What's New on the Web

This is about how the Web is changing our lives. Many people discuss this. I think I deserve a say because a.) I was an early student of Marshall McLuhan, who foresaw the Web and taught us how things would change, b.) I have lived in many parts of the Global Village, hear many voices and receive many messages
and c.) I have my own Web site (big deal).

Like Topsey
Posted 14 January 1999

The latest from the tech research firm IDC (via Ziff-Davis) is that by the end of 1999 (after we're all partied out) there will be 147 million net users (stations, I think is meant) worldwide. On-line spending will grow 30-fold to $68 billion, equal to the combined GDP of Ireland and Poland. Women are steadily catching up with men (so are minority groups with majority groups) and are expected to surpass them as web users by the end of the year. From other sources, I learn that in India surfers are expected to triple this year to 1.5 million.

This web site (thebeadsite.com) is growing right along with the web and it sure is a ride.

The Web Grows Up
Posted 13 September 1998

News events are defined by the media through which we receive them. Television might be said to have grown up with the McCarthy hearings and all-news TV with Tienamen Square. If this is true, the Web has taken another step toward maturity.

Early in this section I reported that the biggest web-hit was on 8 July 1997 at the NASA site when Pathfinder started exploring Mars. That record was broken on the day England played Argentina in the World Cup: 73,000,000 hits.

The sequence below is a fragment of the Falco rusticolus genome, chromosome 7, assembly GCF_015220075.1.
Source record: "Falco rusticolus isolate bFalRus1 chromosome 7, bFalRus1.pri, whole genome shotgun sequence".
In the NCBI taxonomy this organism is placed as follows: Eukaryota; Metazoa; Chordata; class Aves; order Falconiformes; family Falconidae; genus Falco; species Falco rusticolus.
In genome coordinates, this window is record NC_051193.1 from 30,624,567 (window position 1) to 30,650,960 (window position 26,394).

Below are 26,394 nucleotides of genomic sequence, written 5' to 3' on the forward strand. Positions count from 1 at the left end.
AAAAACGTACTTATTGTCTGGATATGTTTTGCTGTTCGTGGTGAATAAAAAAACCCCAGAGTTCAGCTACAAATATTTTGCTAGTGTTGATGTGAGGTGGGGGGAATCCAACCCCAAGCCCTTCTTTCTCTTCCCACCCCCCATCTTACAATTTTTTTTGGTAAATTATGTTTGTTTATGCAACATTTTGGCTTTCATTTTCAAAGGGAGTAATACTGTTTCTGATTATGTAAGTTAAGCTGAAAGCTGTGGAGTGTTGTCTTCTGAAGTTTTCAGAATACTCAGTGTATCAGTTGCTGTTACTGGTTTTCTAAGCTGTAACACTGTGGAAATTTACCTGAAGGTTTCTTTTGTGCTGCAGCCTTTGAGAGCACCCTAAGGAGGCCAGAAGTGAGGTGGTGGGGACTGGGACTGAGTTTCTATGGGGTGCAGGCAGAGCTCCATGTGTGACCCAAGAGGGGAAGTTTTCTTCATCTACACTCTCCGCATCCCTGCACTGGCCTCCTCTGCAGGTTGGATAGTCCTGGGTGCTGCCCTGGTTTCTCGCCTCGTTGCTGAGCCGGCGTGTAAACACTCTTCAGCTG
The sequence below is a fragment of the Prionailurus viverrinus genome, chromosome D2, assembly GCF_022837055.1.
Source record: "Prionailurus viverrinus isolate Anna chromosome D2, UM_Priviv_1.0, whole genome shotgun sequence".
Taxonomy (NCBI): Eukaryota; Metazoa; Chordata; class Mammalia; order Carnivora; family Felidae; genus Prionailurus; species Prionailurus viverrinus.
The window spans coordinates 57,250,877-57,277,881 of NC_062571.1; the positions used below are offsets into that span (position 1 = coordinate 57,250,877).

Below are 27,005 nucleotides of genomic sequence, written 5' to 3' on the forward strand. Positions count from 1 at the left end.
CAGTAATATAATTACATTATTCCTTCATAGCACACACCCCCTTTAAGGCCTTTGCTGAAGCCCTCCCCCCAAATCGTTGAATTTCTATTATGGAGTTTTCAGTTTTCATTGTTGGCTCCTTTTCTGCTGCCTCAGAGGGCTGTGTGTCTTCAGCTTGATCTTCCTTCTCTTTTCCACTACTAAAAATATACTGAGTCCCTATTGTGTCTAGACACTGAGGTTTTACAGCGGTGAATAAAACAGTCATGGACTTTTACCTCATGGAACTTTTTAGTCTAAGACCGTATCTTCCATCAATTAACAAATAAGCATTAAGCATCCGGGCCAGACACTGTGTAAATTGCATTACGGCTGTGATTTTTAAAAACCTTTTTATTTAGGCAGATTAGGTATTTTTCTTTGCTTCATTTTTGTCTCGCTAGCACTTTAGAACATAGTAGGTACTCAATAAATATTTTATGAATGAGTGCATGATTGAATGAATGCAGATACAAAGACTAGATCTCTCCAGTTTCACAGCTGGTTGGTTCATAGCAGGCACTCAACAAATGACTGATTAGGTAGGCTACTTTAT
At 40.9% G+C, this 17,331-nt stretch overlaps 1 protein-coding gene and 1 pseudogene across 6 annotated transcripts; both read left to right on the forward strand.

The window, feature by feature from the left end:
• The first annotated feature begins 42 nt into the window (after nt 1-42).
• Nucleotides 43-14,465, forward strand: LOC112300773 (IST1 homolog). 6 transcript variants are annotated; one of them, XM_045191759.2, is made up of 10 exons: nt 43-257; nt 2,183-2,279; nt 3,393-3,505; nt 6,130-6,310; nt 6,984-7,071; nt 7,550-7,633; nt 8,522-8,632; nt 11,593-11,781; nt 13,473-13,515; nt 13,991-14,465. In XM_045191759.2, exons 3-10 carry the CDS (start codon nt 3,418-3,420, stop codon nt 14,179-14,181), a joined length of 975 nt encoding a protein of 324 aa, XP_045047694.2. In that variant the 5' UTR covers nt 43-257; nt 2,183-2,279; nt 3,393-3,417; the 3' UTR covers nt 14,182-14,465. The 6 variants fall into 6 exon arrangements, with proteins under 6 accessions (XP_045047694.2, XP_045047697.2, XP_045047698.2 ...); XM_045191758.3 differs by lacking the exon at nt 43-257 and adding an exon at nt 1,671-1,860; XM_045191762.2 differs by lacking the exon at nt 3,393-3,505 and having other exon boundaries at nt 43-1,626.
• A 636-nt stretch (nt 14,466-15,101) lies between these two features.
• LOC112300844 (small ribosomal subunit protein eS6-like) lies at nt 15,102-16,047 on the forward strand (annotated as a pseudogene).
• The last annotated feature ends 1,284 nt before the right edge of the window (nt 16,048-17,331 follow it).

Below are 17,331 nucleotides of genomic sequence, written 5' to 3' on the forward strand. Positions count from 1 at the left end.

How many hits the Starr report will generate is anyone's guess. I haven't been able to access it yet, but I am not trying too hard. (I do not intend to read 445 paper pages on a monitor, and really don't intend to read the whole thing at all.)

But, being on the Internet, the story of the day was brought to many of us in a new way. There was Candy Crowley on CNN reading excepts directly from a monitor. There was Ted Koppel with a special hour-long Nightline showing us excerpts marked in hypertext. How far we have come how quickly.

Who's on the Internet Now?
Posted 28 August 1998 -- source: AP

The latest Nielsen and CommerceNet study of Internet use shows interesting trends in who is going on-line. More than a third of American adults now surf the Web and get e-mail. Among the fastest growing groups are young adults 16-24, but that's not a surprise. What is astonishing is that other fast growing groups include women over 50, African-Americans and Native Americans.

About 70,200,000 (35%) American adults are on-line compared with 52,000,000 (26%) last September. Some groups have passed the 50% penetration level, including both men and women in the youngest category and Asian-American men. Groups still lagging with only about a quarter penetration, including African-Americans and Native Americans, are among the fastest growing groups.

The Internet has great potential to empower the once powerless. Barriers still exist, but they are dropping. India, for example, has just lifted restrictions on ISPs and the market there (especially via WebTV) is expected to grow tremendously. Cost has been another barrier, but the prices of computers continue to drop and TV-based surfing offers an alternative. Costs for access are still high in some places, including Australia, but this, too will change.